The Vatican has been gripped with rumours of faction fighting while potential candidates for the succession have been jostling for position
It said: ‘The continuing presence of both the old and the new Pope raises such embarrassment for the Vatican that those like Archbishop Rino Fisichella do not rule out that the Pope’s final home will eventually be found outside the hallowed halls.’
The pressure on Benedict to go into exile was also reported in the respected American journal National Catholic Reporter, by its widely-read Vatican commentator, John Allen.
‘There are already hints of a more critical tone,’ he said.
‘On background, one Vatican prelate said today that some cardinals are concerned about Benedict’s decision to live on Vatican grounds after his retirement, fearing it might cast a shadow over the new Pope.
‘Perhaps it would be better, he said, for Benedict to find a monastery in Germany to call home.’
Since the resignation announcement on Monday there has been deepening concern that Benedict’s presence will mean the church has, in effect, one too many Popes.
No Pope has resigned in nearly 600 years. The last one to do so willingly, Celestine V, who resigned in 1294, was flung into prison by the next, Boniface VIII, in order to prevent any possible rivalry.
The last Pope to resign willingly was Celestine V, who resigned in 1294, and was flung into prison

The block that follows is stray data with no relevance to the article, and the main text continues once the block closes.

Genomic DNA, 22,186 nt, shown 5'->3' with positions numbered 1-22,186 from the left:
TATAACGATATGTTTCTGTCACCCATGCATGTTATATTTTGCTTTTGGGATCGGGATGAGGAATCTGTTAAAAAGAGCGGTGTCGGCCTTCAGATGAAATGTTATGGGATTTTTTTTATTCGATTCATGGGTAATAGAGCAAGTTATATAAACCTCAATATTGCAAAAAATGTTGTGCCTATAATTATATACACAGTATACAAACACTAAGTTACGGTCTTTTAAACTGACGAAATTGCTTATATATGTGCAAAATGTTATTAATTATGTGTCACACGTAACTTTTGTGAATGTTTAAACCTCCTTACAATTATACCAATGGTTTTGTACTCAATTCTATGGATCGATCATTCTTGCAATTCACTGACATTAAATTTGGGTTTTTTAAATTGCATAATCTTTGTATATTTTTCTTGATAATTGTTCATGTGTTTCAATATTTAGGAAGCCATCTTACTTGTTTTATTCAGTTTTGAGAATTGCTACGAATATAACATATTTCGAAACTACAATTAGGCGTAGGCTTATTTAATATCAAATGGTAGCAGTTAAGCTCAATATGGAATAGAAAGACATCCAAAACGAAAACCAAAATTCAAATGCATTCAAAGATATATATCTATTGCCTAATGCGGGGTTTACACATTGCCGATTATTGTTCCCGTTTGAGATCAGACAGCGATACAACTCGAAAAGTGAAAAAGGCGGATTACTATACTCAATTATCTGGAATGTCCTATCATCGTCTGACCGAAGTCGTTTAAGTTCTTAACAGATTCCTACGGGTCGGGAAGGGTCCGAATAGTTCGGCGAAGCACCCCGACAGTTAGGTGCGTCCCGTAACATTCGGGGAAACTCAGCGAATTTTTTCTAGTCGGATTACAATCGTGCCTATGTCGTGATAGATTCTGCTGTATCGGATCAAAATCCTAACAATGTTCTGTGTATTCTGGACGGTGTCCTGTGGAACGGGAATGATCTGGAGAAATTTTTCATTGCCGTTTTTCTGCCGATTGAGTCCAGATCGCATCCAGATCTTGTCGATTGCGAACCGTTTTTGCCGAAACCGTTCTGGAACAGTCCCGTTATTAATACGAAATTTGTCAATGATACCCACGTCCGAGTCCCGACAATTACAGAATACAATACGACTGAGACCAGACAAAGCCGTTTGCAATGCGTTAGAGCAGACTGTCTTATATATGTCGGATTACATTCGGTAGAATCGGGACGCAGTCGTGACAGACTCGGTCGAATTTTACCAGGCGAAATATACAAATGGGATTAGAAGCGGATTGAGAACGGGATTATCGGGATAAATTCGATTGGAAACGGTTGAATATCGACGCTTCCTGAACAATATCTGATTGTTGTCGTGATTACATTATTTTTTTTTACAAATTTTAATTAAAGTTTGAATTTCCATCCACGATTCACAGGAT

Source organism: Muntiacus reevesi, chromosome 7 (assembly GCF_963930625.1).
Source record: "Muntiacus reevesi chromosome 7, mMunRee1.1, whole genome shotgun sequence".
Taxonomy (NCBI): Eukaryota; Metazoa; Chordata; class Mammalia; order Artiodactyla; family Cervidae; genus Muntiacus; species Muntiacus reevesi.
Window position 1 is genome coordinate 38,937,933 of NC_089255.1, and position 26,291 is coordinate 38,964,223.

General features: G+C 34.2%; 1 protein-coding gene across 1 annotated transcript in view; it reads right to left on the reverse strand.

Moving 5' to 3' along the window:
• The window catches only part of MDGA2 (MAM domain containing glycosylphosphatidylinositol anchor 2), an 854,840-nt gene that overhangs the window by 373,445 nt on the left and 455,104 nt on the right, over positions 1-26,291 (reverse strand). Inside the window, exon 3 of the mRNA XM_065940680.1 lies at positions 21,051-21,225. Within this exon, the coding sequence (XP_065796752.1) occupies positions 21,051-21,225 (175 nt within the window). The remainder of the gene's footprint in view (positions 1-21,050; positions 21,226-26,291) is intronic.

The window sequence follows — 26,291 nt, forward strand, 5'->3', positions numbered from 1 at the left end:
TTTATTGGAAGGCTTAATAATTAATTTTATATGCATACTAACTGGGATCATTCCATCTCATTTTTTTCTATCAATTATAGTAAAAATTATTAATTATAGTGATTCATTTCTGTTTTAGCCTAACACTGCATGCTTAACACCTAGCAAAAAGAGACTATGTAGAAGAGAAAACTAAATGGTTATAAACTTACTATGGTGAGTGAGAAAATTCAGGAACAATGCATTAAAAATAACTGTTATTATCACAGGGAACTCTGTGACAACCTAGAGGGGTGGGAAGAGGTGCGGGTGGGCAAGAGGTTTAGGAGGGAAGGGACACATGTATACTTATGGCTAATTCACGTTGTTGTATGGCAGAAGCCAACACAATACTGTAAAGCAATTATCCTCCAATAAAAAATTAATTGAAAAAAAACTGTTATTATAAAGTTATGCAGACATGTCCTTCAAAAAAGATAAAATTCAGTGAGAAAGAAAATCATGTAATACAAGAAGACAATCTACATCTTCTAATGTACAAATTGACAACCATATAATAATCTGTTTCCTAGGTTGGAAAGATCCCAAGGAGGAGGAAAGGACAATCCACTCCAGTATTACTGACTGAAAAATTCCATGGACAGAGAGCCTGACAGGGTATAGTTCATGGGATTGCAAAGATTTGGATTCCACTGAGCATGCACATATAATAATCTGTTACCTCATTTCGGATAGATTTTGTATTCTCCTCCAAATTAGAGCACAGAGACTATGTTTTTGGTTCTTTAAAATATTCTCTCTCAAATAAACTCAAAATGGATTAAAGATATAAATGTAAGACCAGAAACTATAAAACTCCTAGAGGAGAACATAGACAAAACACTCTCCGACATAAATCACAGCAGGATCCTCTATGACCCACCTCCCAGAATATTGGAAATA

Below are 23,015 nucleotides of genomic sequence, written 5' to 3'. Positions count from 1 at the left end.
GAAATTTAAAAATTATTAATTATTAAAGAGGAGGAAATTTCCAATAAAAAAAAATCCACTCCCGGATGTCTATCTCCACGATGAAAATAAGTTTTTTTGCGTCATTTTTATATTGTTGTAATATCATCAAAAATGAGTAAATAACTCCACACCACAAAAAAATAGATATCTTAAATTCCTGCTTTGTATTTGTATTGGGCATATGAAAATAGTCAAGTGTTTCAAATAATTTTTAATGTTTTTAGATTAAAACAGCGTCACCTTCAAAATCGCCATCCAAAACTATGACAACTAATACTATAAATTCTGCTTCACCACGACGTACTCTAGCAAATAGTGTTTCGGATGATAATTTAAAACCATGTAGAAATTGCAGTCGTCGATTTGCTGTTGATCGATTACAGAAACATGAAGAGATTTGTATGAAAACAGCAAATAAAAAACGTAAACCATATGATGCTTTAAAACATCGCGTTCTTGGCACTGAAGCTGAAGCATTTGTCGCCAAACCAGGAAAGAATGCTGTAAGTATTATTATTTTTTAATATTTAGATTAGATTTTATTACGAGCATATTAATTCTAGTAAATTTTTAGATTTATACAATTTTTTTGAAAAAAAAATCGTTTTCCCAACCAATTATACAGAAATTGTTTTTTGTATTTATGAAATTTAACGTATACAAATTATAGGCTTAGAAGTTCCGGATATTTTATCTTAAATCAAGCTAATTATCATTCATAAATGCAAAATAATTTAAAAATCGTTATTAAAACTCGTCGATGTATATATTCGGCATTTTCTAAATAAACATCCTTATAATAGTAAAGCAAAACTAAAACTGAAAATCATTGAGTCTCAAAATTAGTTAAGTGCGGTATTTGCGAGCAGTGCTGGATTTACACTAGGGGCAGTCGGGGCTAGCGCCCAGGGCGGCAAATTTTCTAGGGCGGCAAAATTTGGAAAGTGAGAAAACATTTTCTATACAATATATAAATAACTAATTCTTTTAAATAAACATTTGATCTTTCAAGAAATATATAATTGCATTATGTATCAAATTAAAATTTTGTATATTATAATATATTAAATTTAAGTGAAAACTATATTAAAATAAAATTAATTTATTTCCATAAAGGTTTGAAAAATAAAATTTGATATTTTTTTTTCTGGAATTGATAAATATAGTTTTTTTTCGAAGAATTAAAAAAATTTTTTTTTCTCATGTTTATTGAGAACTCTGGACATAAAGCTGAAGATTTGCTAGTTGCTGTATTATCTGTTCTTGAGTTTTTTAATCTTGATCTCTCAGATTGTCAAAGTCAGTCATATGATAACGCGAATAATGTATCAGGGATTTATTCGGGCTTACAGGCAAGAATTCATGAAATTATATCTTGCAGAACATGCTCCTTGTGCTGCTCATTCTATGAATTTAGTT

Celestine – Benedict visited his tomb and praised his actions in 2009 – died in his cell two years after abandoning the Papacy.
Among difficulties that have surfaced is the problem of what to call Benedict.
Different church authorities have made conflicting statements that he will keep his Papal name and the title ‘your Holiness’, and that he will drop the name Benedict and return to being Cardinal Joseph Ratzinger.
A further embarrassment surfaced when, following a phone conversation with the Pope, his brother Georg Ratzinger said Benedict would make himself available to advise his successor if required.
Vatican officials have since repeatedly insisted that Benedict will have nothing to do with the appointment of his successor or the conduct of Papal business after he retires.
Rumours in Rome yesterday were also pointing to enmity between two leading Vatican figures likely to be influential when the conclave, the gathering of cardinals that will choose the next Pope late in March, assembles.
Cardinal Angelo Sodano, Dean of the College of Cardinals, will organise the conclave.
However, his efforts to sway decisions, it was said, are likely to be frustrated by Cardinal Tarcisio Bertone, who in 2006 took over from Sodano as Secretary of State, the Pope’s chief political representative.
Sodano is said to be furious that Bertone has neglected the careers of officials he once promoted. However, no cardinal over the age of 80 may take part in the conclave.
Since Sodano is 85 and Bertone 78, Bertone will be inside the conclave and in the best position to influence voting.